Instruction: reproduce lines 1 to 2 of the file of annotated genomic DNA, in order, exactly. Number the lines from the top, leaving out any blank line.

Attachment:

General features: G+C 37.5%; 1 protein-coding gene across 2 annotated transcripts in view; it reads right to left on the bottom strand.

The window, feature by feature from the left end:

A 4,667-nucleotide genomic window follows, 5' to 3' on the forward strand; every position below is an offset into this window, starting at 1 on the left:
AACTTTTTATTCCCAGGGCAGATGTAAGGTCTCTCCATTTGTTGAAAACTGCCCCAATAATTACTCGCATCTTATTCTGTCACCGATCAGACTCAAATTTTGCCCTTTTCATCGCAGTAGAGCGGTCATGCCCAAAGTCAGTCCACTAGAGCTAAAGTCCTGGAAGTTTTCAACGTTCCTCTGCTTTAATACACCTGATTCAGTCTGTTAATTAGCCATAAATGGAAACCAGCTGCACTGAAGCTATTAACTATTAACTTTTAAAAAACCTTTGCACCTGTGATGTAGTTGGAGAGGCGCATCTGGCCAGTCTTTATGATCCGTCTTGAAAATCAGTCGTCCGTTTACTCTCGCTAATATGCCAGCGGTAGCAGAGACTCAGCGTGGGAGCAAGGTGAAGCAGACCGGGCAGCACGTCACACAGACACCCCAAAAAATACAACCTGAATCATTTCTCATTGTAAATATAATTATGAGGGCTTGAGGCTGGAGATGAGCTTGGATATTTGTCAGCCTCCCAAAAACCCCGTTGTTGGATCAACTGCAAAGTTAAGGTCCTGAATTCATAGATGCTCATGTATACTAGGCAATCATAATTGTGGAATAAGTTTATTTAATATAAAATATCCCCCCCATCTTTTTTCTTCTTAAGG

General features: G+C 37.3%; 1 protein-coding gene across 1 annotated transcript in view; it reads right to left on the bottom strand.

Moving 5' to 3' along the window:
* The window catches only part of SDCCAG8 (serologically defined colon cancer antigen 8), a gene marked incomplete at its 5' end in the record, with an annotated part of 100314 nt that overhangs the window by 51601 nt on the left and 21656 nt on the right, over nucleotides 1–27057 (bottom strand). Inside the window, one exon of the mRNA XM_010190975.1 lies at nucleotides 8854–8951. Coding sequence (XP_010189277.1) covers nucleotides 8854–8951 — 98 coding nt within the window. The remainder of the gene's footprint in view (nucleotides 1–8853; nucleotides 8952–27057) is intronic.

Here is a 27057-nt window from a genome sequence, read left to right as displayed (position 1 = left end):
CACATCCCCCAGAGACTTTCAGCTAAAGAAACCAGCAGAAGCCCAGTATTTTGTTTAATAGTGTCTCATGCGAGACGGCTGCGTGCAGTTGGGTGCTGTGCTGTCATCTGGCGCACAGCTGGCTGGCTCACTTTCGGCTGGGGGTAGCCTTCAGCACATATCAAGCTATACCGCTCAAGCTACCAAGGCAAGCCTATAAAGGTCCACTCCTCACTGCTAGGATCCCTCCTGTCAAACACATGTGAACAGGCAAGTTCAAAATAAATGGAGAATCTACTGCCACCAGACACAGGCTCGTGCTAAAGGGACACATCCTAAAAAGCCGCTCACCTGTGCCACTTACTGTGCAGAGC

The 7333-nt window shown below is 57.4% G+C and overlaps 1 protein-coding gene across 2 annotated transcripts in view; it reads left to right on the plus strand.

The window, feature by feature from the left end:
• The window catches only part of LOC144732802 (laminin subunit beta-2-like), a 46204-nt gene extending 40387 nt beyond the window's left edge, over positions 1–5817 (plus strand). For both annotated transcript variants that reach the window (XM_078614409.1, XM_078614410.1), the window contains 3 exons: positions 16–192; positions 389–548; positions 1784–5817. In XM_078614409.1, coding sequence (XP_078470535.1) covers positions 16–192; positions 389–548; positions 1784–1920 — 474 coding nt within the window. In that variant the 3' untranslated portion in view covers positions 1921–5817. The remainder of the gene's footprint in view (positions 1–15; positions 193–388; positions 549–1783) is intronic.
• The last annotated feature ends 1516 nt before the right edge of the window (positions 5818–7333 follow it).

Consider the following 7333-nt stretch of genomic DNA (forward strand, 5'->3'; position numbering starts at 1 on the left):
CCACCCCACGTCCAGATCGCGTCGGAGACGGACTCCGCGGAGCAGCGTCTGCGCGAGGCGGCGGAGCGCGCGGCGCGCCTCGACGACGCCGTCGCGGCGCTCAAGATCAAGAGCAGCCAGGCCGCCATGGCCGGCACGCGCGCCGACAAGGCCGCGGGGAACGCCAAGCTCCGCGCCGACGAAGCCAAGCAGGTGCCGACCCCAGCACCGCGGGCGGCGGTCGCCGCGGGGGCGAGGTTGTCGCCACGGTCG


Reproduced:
General features: G+C 37.5%; 1 protein-coding gene across 2 annotated transcripts in view; it reads right to left on the bottom strand.

The window, feature by feature from the left end: